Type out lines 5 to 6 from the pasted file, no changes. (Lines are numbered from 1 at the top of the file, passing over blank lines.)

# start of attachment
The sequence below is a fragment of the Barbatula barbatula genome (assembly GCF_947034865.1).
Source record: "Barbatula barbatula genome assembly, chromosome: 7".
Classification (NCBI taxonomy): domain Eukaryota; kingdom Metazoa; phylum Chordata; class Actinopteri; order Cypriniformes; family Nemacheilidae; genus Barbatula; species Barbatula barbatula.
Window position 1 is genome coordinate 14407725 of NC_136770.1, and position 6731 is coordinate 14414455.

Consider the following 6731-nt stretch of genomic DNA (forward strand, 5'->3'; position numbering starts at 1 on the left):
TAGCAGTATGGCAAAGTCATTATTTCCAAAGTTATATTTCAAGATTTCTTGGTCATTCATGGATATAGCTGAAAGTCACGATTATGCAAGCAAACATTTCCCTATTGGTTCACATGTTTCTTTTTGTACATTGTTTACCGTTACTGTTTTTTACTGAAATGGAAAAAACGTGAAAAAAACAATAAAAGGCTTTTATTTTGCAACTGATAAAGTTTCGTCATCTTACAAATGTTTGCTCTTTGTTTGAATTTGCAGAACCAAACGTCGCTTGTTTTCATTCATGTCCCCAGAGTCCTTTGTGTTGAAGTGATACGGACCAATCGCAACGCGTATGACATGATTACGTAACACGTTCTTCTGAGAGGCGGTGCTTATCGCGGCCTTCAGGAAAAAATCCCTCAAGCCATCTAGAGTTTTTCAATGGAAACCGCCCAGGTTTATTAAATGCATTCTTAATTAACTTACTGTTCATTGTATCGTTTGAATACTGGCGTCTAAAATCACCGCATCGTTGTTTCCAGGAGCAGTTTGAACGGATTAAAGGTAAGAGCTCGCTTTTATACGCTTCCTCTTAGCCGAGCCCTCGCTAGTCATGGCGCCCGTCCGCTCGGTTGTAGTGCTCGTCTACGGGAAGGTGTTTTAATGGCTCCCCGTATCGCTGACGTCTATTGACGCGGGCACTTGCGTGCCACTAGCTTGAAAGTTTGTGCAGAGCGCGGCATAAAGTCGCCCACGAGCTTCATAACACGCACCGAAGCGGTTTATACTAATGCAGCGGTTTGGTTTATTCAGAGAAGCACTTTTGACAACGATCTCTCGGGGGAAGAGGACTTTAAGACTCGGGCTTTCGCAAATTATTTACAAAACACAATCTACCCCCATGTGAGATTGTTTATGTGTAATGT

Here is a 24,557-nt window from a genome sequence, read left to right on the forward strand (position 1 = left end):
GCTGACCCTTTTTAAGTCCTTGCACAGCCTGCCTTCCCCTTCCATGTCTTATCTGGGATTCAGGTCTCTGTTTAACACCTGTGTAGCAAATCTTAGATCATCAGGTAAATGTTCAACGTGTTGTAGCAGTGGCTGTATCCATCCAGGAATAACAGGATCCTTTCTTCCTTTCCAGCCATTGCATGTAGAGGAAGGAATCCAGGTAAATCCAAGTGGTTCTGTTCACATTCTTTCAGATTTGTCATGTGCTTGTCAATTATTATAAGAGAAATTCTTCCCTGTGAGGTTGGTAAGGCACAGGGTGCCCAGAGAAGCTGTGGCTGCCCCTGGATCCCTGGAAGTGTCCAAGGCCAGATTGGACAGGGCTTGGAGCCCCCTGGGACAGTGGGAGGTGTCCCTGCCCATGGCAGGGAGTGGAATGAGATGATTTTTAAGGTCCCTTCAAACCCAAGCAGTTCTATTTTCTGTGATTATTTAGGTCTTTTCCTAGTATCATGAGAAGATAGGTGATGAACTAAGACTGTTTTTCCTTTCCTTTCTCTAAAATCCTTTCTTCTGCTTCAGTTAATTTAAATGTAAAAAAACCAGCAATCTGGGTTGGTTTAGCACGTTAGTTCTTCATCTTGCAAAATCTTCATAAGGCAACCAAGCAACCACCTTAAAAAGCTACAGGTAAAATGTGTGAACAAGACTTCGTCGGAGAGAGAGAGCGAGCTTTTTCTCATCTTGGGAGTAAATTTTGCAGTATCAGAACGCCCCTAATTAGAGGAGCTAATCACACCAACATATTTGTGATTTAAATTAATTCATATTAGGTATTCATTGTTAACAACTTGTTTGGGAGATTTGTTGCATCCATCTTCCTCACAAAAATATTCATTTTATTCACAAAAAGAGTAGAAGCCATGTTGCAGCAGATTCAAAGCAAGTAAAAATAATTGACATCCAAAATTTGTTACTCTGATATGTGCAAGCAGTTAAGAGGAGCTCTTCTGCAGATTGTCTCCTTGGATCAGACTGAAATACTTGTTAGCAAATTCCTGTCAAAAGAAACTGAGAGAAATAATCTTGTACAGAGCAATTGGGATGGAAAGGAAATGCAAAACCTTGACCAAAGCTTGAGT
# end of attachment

Consider the following 6731-nt stretch of genomic DNA (forward strand, 5'->3'; position numbering starts at 1 on the left):
TAGCAGTATGGCAAAGTCATTATTTCCAAAGTTATATTTCAAGATTTCTTGGTCATTCATGGATATAGCTGAAAGTCACGATTATGCAAGCAAACATTTCCCTATTGGTTCACATGTTTCTTTTTGTACATTGTTTACCGTTACTGTTTTTTACTGAAATGGAAAAAACGTGAAAAAAACAATAAAAGGCTTTTATTTTGCAACTGATAAAGTTTCGTCATCTTACAAATGTTTGCTCTTTGTTTGAATTTGCAGAACCAAACGTCGCTTGTTTTCATTCATGTCCCCAGAGTCCTTTGTGTTGAAGTGATACGGACCAATCGCAACGCGTATGACATGATTACGTAACACGTTCTTCTGAGAGGCGGTGCTTATCGCGGCCTTCAGGAAAAAATCCCTCAAGCCATCTAGAGTTTTTCAATGGAAACCGCCCAGGTTTATTAAATGCATTCTTAATTAACTTACTGTTCATTGTATCGTTTGAATACTGGCGTCTAAAATCACCGCATCGTTGTTTCCAGGAGCAGTTTGAACGGATTAAAGGTAAGAGCTCGCTTTTATACGCTTCCTCTTAGCCGAGCCCTCGCTAGTCATGGCGCCCGTCCGCTCGGTTGTAGTGCTCGTCTACGGGAAGGTGTTTTAATGGCTCCCCGTATCGCTGACGTCTATTGACGCGGGCACTTGCGTGCCACTAGCTTGAAAGTTTGTGCAGAGCGCGGCATAAAGTCGCCCACGAGCTTCATAACACGCACCGAAGCGGTTTATACTAATGCAGCGGTTTGGTTTATTCAGAGAAGCACTTTTGACAACGATCTCTCGGGGGAAGAGGACTTTAAGACTCGGGCTTTCGCAAATTATTTACAAAACACAATCTACCCCCATGTGAGATTGTTTATGTGTAATGT